Watching "The L.A. Complex," the Canadian drama that the CW will begin airing tonight at 9, reminded me of an exchange from the classic "How I Met Your Mother" episode "Slap Bet." The gang has just discovered that Robin was a one-hit wonder as a teenager in Canada, and as they watch the video for "Let's Go To The Mall," Marshall observes, "This is the '90s. Why does it look like 1986?"
 
Robin, sheepish about the whole thing already, shrugs and explains, "The '80s didn't come to Canada 'til, like, '93."
 
There's a similar time warp aesthetic at work with "The L.A. Complex," which is about a group of young Hollywood wannabes (most of them Canadian transplants) living in the same rundown apartment building.  It's clearly set in the present and yet it feels very much like the first season of the original "Melrose Place," or, at most recent, like an earnest WB drama from around the turn of the century. It's a primetime soap, but one that's genuinely more interested in what the characters want to do for a living than in who they're sleeping with. (Though there's still a good deal of that.) Next to the likes of "Gossip Girl" or the "90210" remake, it feels almost quaint.
 
And yet maybe it's my late '90s/early '00s nostalgia(*), or my half-Canadian roots, or just affection for "Firefly" alum Jewel Staite, who has the most potentially interesting role, but I watched more episodes of "The L.A. Complex" than I have of a number of actual CW shows. I was sent three episodes, and I watched all three — and wouldn't be shocked to find myself watching the other three when they air — where a lot of the CW's output draws a "Yeah, not for me" reaction by the end of the first hour.
 
(*) I did, after all, watch a good deal of the frustrating "Life Unexpected" almost entirely because it felt like an unaired WB show some CW executive found in a closet. 
 
"The L.A. Complex" was created by Martin Gero, a Canadian writer who's mainly worked on American shows that were produced north of the border, like "Stargate: Atlantis" (which co-starred Staite for a while). He's able to pepper a lot of familiar showbiz clichés with just enough genuine insider knowledge to keep things  interesting.
 
Staite's character, for instance, is still being recognized for a short-lived teen drama she starred in a decade earlier, mainly because she hasn't worked much since. She lives in the same building as these hungry, fresher twentysomethings, and she tries a lot of moves to stay relevant — though she doesn't have a drinking problem, she goes to AA meetings to network — but at barely 30, she seems over-the-hill. When she hears that the creators of her old show have a pilot order from the CW (unintentionally meta!), she gets excited, but she's only a couple of years away from playing a mom on a CW show, and then a few more past that before she turns into the building's superintendent, a former wannabe who likes to quote Shakespeare, boasting "I once did a production of 'The Tempest' with Adam Arkin."
 
There's also a terrific scene in tonight's debut episode where Nick (Joe Dinicol), a nerdy stand-up comedian, bombs at a club because his material is beyond generic ("Everyone here does laundry, right?"). Walking out of the club, he runs into comics Mary Lynn Rajskub and Paul F. Tompkins, both playing themselves. It seems like it's going to be the familiar moment where the seasoned veterans give the uncertain rookie a crucial piece of advice that changes everything. Instead, they take turns roasting the kid, assuming he's worthless as anything but a target for their jokes. ("It kind of reminded me of prop comedy, but with no props.")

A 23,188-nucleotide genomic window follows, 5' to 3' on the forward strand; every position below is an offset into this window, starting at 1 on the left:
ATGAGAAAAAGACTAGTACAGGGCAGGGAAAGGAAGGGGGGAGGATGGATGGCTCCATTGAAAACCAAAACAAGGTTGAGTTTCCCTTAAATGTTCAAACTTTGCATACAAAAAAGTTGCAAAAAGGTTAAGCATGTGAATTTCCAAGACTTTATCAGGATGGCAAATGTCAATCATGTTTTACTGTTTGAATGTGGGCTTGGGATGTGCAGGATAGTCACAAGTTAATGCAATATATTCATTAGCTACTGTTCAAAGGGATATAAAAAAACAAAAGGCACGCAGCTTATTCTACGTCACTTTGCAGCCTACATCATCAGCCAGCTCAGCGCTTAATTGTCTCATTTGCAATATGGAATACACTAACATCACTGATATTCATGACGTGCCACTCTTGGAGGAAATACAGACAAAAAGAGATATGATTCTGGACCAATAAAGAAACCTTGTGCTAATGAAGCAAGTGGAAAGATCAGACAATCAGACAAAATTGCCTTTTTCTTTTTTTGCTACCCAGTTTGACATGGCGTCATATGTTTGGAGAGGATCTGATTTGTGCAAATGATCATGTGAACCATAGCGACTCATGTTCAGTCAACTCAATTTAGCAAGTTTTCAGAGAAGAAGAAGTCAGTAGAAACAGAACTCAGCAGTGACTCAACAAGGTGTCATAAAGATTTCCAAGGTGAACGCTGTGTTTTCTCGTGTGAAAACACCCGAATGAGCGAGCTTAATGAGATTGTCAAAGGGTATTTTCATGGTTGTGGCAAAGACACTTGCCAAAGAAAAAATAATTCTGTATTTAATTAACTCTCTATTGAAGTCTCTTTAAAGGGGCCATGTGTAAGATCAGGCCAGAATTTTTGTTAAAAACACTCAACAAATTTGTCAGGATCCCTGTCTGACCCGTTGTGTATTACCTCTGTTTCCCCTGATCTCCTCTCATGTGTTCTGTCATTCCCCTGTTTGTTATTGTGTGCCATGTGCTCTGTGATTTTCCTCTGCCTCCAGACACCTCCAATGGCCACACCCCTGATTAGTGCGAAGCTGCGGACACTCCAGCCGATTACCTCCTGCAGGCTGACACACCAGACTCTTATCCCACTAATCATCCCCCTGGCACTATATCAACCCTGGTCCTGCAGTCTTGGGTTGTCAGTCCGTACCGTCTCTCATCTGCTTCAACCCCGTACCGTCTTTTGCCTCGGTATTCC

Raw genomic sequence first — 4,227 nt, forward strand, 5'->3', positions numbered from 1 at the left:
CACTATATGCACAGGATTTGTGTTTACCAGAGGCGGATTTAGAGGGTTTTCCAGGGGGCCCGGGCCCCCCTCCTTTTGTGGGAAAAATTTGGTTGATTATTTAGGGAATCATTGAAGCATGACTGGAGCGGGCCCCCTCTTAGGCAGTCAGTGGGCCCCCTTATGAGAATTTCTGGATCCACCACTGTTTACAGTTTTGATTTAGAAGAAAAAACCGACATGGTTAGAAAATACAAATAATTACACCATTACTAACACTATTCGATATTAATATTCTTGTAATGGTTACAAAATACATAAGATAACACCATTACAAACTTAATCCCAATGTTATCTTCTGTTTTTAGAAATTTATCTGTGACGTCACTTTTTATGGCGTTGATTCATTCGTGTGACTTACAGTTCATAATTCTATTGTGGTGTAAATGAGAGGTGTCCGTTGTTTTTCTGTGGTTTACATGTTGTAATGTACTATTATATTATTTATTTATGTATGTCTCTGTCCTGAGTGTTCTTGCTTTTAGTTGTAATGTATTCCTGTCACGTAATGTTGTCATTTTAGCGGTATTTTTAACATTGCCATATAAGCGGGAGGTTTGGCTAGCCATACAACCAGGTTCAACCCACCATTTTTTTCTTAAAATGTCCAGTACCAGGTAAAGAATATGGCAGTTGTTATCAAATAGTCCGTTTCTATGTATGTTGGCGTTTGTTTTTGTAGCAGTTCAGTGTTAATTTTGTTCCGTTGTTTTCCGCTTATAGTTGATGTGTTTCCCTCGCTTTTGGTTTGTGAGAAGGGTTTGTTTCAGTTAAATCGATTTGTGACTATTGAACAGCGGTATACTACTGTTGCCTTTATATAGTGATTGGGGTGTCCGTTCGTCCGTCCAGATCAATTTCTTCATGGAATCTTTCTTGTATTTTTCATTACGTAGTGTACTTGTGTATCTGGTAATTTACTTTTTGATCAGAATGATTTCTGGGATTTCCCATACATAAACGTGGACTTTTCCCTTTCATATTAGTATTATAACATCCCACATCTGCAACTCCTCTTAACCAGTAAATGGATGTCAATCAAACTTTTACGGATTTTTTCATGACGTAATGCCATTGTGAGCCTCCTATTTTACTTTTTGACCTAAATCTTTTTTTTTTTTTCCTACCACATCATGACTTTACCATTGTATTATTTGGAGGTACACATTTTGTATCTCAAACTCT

Your mileage will vary based on your interest in inside showbiz stories (and the ratings track record for that on this side of the border isn't good), but there were enough small moments like that, or clever turns of phrase — aspiring actress Abby ("DeGrassi" alum Cassie Steele), our nominal point of view character, admits that, "Technically, I'm as much of a ninja as I am an actress" — to overcome some of the stock characters and situations, and the more CW-friendly material(**) about who's bed everyone ends up in.
 
(**) The series primarily aired up north on Much Music, which has more relaxed content standards than the CW, so there are occasional moments where dialogue has to be bleeped.
 
To go back to the original "Melrose Place," that's a show that started out in a very similar emotional place: a bunch of young, attractive, enthusiastic people all trying to make it in the big city, occasionally stopping to barbecue by the pool. And that version of the show was on the verge of cancellation by FOX when the producers asked for one more chance and went hardcore soap, bringing in Heather Locklear as the older villain.
 
"The L.A. Complex" did well enough in Canada that another season has been ordered. I have no idea what the bar for success would be for this relationship with the CW to continue past the first six episodes, and/or whether CW execs would be able to exert any influence on Gero if it does. But if it does, and if they do, I could see them pulling Gero into a room and saying, "Less about the process of becoming a good stand-up comedian, and more about who he's sleeping with, please. And that Jewel Staite character seems kind of bad already; can you have her go full-on Locklear in the next batch?"
 
Alan Sepinwall may be reached at sepinwall@hitfix.com

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NOTE: Though all six episodes have aired in Canada already, the spoiler policy on the blog deals with the American airdates, so anyone who watched the show up north should avoid discussing any plot specifics in their comments. Thank you.